Finally, since the number of calories derived from supplements is insignificant, the requirement that food manufacturers will have to follow around displaying calories on supplement labels will not apply for supplement manufacturers.
Considering the complexity of many dietary supplement formulations and products, proactive supplement manufacturers are already well on their way toward researching, testing and then implementing the changes to their product labels—and formulations, well ahead of the extended compliance deadlines.
NDI Master Files: A good idea
It’s been almost two years since FDA proposed master files as part of its revised New Dietary Ingredient (NDI) guidance. NDIs, required for all new dietary ingredients introduced into the market after October 1994 as part of the landmark Dietary Supplement Health and Education Act, is the very last aspect of the law that has yet to be finalized.
The concept of master files—a dossier containing detailed and confidential safety and manufacturing data—is used in pharmaceutical regulation and approval as well as in drug development, and the NDI draft guidance of August 2016 proposes this for supplement ingredients, as well.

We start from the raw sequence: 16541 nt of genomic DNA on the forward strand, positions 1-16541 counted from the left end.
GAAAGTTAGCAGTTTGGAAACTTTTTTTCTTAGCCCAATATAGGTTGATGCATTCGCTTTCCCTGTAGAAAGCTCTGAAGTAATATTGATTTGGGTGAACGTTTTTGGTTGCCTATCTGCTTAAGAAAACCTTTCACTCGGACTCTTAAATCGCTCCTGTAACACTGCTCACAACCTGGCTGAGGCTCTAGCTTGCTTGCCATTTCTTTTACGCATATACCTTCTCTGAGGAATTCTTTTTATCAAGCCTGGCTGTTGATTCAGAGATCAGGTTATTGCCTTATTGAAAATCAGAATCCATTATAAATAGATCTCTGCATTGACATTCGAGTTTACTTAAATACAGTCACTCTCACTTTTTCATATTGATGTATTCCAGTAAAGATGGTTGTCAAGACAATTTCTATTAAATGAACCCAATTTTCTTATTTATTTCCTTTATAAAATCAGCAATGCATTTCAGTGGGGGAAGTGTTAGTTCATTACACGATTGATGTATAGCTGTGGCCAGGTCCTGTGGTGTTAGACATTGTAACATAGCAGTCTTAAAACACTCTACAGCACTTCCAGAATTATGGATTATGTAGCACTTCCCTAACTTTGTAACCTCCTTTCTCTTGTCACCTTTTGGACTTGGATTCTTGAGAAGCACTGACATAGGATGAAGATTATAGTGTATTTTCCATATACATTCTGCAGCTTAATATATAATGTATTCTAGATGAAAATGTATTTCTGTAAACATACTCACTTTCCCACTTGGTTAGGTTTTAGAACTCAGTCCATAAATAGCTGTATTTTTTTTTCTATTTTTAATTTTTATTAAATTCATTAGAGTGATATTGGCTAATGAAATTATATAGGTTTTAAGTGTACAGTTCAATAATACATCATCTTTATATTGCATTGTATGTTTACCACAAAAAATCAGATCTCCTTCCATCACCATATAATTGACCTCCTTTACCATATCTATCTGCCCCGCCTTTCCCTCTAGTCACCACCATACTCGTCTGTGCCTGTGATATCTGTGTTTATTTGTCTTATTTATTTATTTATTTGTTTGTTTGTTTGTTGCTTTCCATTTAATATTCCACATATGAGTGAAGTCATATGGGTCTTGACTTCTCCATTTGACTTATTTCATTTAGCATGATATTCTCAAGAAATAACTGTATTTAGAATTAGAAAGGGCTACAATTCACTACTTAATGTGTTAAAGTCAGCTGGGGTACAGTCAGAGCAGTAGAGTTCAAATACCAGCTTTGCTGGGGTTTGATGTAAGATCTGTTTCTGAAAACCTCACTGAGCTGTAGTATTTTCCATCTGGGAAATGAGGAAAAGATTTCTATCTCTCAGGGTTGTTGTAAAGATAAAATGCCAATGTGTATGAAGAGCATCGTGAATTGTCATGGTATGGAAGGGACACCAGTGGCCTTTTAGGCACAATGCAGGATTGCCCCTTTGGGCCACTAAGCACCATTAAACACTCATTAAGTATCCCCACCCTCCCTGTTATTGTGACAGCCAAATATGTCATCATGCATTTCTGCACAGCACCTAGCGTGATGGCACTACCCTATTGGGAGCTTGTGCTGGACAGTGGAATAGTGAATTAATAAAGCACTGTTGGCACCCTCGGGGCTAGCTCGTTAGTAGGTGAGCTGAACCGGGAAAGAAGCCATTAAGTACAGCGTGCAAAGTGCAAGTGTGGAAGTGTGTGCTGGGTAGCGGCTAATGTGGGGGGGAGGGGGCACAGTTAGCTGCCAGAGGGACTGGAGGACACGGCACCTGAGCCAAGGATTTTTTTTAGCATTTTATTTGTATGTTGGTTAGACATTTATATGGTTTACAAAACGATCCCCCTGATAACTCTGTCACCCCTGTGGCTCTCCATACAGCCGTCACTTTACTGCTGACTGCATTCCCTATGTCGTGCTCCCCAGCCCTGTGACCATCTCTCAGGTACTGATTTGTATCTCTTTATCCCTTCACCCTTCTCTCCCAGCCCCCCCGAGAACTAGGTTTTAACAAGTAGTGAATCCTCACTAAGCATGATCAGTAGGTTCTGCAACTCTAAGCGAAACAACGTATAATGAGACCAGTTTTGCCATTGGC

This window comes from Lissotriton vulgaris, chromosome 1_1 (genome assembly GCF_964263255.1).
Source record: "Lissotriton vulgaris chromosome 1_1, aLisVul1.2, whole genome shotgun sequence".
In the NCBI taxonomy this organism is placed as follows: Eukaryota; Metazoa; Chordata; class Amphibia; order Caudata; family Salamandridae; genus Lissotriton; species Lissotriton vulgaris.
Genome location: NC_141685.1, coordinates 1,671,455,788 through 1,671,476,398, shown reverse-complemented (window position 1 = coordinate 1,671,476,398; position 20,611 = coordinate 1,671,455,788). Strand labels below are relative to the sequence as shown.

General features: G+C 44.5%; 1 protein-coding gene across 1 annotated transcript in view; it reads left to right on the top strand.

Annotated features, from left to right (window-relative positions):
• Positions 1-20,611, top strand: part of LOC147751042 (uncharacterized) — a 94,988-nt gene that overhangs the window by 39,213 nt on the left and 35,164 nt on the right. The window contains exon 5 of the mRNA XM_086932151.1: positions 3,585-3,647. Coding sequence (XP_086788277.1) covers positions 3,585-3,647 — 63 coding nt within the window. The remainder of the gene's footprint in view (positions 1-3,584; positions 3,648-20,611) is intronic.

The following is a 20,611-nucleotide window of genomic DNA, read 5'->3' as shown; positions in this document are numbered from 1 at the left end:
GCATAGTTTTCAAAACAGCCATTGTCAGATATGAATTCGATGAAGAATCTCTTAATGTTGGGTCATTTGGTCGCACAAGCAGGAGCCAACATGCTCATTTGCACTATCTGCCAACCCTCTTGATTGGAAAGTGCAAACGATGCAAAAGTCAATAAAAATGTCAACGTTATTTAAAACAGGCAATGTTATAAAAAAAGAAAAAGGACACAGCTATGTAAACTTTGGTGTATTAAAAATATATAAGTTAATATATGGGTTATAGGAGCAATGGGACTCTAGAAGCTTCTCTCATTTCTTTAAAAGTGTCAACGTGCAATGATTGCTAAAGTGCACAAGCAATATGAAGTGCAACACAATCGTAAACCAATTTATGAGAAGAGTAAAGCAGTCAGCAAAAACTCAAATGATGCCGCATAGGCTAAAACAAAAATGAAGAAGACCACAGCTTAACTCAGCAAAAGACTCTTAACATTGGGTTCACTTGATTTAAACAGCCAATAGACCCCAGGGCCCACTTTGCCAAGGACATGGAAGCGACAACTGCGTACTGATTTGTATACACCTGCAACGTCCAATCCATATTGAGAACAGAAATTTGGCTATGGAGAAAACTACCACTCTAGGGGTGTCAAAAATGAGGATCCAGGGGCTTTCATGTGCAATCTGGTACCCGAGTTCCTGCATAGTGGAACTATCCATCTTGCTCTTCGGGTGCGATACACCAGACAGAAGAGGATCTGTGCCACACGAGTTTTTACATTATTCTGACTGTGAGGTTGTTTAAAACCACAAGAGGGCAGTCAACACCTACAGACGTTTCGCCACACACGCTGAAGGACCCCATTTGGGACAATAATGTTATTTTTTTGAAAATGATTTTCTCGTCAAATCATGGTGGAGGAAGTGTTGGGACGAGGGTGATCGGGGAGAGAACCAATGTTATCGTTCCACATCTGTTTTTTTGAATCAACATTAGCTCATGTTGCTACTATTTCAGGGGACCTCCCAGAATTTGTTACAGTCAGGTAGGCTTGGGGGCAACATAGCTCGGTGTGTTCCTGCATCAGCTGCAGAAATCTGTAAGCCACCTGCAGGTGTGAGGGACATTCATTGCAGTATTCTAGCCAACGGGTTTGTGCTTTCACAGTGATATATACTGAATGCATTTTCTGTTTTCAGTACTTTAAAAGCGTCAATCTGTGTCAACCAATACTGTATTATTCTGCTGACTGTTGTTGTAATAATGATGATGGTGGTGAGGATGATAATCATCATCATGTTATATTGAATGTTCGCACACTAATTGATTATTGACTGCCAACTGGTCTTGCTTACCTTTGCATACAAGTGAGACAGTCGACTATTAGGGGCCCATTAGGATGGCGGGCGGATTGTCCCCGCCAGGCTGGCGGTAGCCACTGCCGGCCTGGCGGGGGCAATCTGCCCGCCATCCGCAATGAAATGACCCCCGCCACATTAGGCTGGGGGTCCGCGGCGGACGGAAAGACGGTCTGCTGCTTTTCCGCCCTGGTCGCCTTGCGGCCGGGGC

But who gets to use these files for their own NDI notifications? Supplement brand Herbalife proposed the master file concept for supplements in 2011 comments to FDA in response to the agency’s first NDI guidance and suggested that whomever submitted the master file could provide written permission to allow another company filing an NDI to rely on that information.
“A system is needed to avoid unnecessary duplication as regards NDIs for the same product sold to different manufacturers," Herbalife said in its comments. “Also, a number of dietary supplement manufacturers produce products containing the same ingredients. Subsequent NDI notifications for supplement compositions relying in part upon the same ingredients would refer to the relevant master files and would not need to include additional safety data about the referenced ingredient."
The United Natural Products Alliance (UNPA) thinks this is a useful idea as it gives companies greater control over their intellectual property and addresses the issue of research piggybacking—that is, companies citing research specific to other ingredients and processes, including safety and toxicology data, and then using that research to back their own NDI filing.
The alternative would be for companies that have filed an NDI to simply share this proprietary information with their clients under a non-disclosure agreement, where you would disclose all of the proprietary data to the client.